Harry says… (shop food)

With the number of food related ‘Harry says’ blog posts it really shouldn’t come as any surprise to me that he really is my child when it comes to meals. I am the type of person who will enthusiastically be discussing dinner plans whilst still making my way through my morning oats.

And a trip to the zoo with all the exciting sights, sounds and smells certainly didn’t shift Harry’s focus off where and when the next meal would be. It didn’t shift mine either mind you, I just manage to (occasionally) keep it under wraps.

Whilst discussing over dinner the night before what animals we were excited to see at the zoo, Harry told us he was excited about…

H: picnic area

The zoo does have a rather pretty picnic area, so I’m with him on that one.

Once we were at thew zoo and had ticked off the big guys – hippopotamus, giraffe and lion – H was quick to remind us…

H: shop food

Ha! This guy has a memory like an elephant!

I was also internally high-fiving about his nice little combination of the words ‘shop’ and ‘food’. H is excellent at getting his point across with only single words, so it’s always a great thrill to see him creating more specific messages.

Later, as a treat from granddad, T and H each got to choose a pressie from the zoo shop. T’s search was quickly over as she bolted toward the back of the shop with the words “PINK MONKEEEEEY” drawing my attention to a lurid, does-not-exist-in-nature pink sloth. Fabulous. It’s name is “Girl” FYI.

And H once again thrilled us with his wonderfully specific two-worded message…

H: buy hyena

…whilst grabbing an African Wild Dog.

And home we traipsed, our hearts filled with a day together, our tummies filled with snacks in the picnic area and our arms filled with exhausted children, a hot pink monkey and a fuzzy-eared hyena.

We’ll leave the animal-naming lessons to another day…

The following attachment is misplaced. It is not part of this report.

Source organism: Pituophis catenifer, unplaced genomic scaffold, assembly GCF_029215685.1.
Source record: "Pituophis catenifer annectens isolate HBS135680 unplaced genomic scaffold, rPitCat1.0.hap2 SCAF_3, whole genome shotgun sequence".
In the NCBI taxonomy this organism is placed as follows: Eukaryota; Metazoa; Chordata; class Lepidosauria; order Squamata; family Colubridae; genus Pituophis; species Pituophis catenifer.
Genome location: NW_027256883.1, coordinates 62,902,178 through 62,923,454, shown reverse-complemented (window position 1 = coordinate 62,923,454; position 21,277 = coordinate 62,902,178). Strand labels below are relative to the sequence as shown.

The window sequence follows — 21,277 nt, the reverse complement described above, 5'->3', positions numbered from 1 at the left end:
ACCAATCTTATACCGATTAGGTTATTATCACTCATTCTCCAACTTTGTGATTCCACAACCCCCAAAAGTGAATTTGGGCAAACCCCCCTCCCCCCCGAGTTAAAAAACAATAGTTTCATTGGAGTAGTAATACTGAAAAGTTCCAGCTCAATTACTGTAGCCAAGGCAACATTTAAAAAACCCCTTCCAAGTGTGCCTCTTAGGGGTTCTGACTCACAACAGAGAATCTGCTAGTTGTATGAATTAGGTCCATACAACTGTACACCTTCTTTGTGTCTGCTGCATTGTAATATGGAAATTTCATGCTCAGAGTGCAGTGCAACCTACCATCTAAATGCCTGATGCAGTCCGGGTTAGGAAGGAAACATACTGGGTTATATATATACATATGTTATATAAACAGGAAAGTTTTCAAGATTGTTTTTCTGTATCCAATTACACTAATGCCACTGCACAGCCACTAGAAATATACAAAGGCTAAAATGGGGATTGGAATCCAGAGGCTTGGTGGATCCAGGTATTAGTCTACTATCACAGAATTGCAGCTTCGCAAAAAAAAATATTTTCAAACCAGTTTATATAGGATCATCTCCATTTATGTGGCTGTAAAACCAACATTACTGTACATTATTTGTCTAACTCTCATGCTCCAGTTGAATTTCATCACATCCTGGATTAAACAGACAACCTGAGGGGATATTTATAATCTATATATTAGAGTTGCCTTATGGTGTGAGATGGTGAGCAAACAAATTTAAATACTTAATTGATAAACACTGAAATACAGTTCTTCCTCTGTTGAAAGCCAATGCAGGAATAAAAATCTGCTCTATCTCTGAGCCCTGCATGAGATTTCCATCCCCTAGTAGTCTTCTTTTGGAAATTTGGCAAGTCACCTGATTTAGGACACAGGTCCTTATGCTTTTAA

H and T Zoo


Harry says… (Tallulah school)

As you might have gathered, H is pretty stoked about the whole school situation. He loves his uniform, his teacher, his class, going to school and even doing his homework (long may it last).With school being just around the corner from home it does also mean that we drive past it a lot, even when we’re not going to school which can lead to some problems…

Whilst figuring out the school and child care drop off scenario, we decided to try dropping T off at childcare first and then heading back to school with H as it would be more time efficient. However, in hindsight we didn’t take the time to explain to H what we were doing the first time we switched up the routine.

We jumped in the car and drove past H’s beloved school to take T to childcare. Let’s just say it it did NOT go down well. And fair enough, poor H was not part of our planning and all he saw was us zooming past his school and him still stuck in the wretched car.

Over the next couple of days we made sure that we chatted it through properly with him and explained that he would still be going to school after we dropped off T. This was all supported by lots of modelling on his talker to ensure he had a good understanding and could chat about it if he wished.

A few days later, same drop off scenario and no complaints from H. Phew, my explanations were obviously enough I thought, what a relief.

We arrived at school and I opened the door to get H out and there it was, the rather smart coping mechanism that had helped him get through it…

H📱: Tallulah school Tallulah school

He had utilised self-talk (AAC style) to keep himself calm and reassure himself of what was happening. We all use self-talk in lots of different ways don’t we? In front of the mirror before a presentation to calm ourselves, lying in bed to motivate ourselves to get out and get that gym gear on or, in the case of a 5 year old school-loving boy, in the back of the car to reassure himself of the morning’s routine.


Harry says… (scared mum)

Recently Harry had a fall in his walker that resulted in a precautionary visit to the emergency department. He’s absolutely fine, but there was a special moment that I want to remember. And another that I wanted to share as an important reminder for me about Harry’s first step in his evolving role in his medical care.

As Harry fell and we rushed to him I let out a terrified shriek, the shriek of a mother who has a complete paranoia of falls and whose hyper-vigilance finds it impossible to reconcile any kind of accident, no matter how small, in her care.